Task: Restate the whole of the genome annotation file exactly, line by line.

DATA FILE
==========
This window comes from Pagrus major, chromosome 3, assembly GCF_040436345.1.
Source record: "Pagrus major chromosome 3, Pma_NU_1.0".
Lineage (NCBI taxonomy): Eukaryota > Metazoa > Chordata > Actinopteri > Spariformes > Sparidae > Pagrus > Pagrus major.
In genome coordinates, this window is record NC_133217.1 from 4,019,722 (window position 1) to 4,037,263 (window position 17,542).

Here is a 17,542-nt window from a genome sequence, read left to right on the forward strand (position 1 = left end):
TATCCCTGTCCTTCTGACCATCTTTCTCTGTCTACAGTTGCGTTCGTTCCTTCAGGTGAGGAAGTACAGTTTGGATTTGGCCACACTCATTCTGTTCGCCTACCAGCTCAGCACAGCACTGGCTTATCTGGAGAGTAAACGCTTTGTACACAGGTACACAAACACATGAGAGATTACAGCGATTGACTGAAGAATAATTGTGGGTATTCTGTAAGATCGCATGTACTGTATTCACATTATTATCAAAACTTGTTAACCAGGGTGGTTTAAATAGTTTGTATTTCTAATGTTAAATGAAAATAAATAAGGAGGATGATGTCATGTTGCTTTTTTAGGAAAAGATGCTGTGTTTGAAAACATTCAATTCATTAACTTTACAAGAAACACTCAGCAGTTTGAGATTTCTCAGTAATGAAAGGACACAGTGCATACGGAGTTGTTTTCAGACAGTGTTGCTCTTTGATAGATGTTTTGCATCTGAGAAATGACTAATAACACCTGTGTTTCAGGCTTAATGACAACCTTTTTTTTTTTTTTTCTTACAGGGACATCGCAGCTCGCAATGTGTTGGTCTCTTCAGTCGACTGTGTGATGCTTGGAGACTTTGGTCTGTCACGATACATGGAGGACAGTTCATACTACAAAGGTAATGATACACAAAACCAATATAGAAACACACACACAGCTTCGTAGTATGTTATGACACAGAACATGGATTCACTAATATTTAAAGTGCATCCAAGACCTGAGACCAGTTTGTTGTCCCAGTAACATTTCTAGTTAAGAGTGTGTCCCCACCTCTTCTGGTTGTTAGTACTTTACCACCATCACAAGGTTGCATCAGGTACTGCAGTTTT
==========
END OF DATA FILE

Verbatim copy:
This window comes from Pagrus major, chromosome 3, assembly GCF_040436345.1.
Source record: "Pagrus major chromosome 3, Pma_NU_1.0".
Lineage (NCBI taxonomy): Eukaryota > Metazoa > Chordata > Actinopteri > Spariformes > Sparidae > Pagrus > Pagrus major.
In genome coordinates, this window is record NC_133217.1 from 4,019,722 (window position 1) to 4,037,263 (window position 17,542).

Here is a 17,542-nt window from a genome sequence, read left to right on the forward strand (position 1 = left end):
TATCCCTGTCCTTCTGACCATCTTTCTCTGTCTACAGTTGCGTTCGTTCCTTCAGGTGAGGAAGTACAGTTTGGATTTGGCCACACTCATTCTGTTCGCCTACCAGCTCAGCACAGCACTGGCTTATCTGGAGAGTAAACGCTTTGTACACAGGTACACAAACACATGAGAGATTACAGCGATTGACTGAAGAATAATTGTGGGTATTCTGTAAGATCGCATGTACTGTATTCACATTATTATCAAAACTTGTTAACCAGGGTGGTTTAAATAGTTTGTATTTCTAATGTTAAATGAAAATAAATAAGGAGGATGATGTCATGTTGCTTTTTTAGGAAAAGATGCTGTGTTTGAAAACATTCAATTCATTAACTTTACAAGAAACACTCAGCAGTTTGAGATTTCTCAGTAATGAAAGGACACAGTGCATACGGAGTTGTTTTCAGACAGTGTTGCTCTTTGATAGATGTTTTGCATCTGAGAAATGACTAATAACACCTGTGTTTCAGGCTTAATGACAACCTTTTTTTTTTTTTTTCTTACAGGGACATCGCAGCTCGCAATGTGTTGGTCTCTTCAGTCGACTGTGTGATGCTTGGAGACTTTGGTCTGTCACGATACATGGAGGACAGTTCATACTACAAAGGTAATGATACACAAAACCAATATAGAAACACACACACAGCTTCGTAGTATGTTATGACACAGAACATGGATTCACTAATATTTAAAGTGCATCCAAGACCTGAGACCAGTTTGTTGTCCCAGTAACATTTCTAGTTAAGAGTGTGTCCCCACCTCTTCTGGTTGTTAGTACTTTACCACCATCACAAGGTTGCATCAGGTACTGCAGTTTT